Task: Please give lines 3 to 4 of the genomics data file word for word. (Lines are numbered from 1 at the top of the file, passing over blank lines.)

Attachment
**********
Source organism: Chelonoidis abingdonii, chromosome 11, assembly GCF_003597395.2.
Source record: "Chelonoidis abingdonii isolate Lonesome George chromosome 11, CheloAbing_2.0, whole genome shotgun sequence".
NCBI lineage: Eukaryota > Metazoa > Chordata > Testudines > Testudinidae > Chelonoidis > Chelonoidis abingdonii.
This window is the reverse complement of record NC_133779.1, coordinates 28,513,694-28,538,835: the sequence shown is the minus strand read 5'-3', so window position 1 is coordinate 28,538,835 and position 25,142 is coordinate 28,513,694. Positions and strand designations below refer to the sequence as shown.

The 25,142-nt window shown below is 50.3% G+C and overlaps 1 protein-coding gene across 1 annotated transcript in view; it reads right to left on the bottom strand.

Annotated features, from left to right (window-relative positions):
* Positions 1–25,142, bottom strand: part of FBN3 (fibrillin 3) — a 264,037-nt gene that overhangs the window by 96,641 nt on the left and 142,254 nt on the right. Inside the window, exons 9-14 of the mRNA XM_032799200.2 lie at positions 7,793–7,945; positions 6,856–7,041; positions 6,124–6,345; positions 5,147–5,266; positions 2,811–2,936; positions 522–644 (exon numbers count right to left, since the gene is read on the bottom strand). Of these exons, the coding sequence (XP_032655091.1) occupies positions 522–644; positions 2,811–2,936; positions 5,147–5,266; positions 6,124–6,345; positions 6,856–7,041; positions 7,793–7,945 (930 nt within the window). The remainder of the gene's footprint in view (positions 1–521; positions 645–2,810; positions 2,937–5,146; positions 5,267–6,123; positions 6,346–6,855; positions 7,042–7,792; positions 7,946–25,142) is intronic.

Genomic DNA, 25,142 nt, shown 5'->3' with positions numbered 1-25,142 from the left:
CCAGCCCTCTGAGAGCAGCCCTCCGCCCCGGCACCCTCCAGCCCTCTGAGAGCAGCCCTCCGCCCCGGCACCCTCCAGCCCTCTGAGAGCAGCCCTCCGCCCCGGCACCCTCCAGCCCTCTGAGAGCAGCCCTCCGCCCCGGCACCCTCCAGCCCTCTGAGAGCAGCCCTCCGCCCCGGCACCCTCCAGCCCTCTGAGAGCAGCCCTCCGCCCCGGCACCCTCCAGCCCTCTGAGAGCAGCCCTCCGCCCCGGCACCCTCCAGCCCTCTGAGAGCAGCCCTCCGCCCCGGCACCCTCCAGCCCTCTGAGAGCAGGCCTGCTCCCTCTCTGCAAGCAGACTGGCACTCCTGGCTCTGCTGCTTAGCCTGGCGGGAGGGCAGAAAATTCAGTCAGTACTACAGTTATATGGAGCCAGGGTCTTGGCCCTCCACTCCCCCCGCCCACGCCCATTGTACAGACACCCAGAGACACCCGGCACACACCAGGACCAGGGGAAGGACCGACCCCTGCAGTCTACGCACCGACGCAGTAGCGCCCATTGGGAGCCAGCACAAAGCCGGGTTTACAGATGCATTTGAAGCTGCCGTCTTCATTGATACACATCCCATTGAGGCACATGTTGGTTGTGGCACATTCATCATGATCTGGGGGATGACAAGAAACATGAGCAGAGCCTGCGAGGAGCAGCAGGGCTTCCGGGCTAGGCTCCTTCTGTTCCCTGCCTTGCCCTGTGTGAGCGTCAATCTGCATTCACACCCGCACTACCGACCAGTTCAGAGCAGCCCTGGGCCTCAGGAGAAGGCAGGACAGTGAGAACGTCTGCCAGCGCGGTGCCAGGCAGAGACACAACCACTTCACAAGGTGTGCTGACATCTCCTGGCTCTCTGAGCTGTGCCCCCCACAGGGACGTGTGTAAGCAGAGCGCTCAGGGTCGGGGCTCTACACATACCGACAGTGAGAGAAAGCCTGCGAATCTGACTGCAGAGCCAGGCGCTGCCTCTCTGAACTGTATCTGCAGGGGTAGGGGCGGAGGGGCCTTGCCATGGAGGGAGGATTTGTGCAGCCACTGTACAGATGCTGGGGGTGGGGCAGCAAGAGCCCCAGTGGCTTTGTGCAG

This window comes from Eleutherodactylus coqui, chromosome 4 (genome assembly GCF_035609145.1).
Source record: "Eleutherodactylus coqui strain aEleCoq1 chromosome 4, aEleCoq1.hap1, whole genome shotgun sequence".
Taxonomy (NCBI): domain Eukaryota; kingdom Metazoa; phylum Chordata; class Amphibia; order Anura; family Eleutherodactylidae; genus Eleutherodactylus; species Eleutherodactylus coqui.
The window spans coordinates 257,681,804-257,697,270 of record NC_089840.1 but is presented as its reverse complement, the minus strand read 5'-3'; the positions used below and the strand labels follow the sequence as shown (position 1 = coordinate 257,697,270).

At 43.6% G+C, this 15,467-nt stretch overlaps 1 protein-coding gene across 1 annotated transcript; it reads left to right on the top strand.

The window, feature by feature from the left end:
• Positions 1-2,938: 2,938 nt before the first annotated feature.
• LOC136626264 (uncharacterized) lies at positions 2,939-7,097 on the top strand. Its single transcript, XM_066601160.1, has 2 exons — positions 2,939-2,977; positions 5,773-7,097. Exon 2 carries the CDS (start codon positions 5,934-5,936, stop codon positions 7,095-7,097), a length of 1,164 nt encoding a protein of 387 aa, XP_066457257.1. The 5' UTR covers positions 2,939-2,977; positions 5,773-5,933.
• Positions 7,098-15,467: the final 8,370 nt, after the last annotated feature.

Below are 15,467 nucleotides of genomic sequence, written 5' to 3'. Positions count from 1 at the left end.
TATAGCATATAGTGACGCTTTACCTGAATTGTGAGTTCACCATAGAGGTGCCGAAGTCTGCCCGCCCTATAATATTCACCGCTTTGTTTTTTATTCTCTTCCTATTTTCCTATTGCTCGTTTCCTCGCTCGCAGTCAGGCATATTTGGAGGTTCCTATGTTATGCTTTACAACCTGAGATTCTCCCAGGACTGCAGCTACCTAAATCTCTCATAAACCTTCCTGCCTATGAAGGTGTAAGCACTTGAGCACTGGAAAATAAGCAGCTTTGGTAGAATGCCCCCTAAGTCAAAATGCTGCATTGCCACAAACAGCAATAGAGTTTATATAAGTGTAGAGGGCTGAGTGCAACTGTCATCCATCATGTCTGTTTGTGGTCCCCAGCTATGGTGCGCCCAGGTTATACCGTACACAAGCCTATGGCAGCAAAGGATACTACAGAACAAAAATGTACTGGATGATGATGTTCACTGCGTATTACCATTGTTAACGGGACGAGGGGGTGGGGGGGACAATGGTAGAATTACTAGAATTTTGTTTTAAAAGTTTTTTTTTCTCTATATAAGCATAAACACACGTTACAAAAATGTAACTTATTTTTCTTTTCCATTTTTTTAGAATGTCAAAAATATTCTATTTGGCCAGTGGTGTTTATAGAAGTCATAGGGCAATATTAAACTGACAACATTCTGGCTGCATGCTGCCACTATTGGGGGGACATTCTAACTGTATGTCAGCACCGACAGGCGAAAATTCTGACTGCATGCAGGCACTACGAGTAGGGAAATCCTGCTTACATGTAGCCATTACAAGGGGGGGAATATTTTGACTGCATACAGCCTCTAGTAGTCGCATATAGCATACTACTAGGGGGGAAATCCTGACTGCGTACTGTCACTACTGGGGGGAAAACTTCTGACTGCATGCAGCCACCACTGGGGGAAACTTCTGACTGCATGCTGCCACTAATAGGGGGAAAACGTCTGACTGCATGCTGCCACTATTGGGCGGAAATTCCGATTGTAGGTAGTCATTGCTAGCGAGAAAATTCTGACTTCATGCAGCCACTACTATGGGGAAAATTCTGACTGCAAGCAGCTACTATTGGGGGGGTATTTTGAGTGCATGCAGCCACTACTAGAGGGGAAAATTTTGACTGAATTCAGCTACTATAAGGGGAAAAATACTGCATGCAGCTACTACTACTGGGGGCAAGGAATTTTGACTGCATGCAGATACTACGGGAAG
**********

NCBI lineage: Eukaryota > Metazoa > Chordata > Testudines > Testudinidae > Chelonoidis > Chelonoidis abingdonii.
This window is the reverse complement of record NC_133779.1, coordinates 28,513,694-28,538,835: the sequence shown is the minus strand read 5'-3', so window position 1 is coordinate 28,538,835 and position 25,142 is coordinate 28,513,694. Positions and strand designations below refer to the sequence as shown.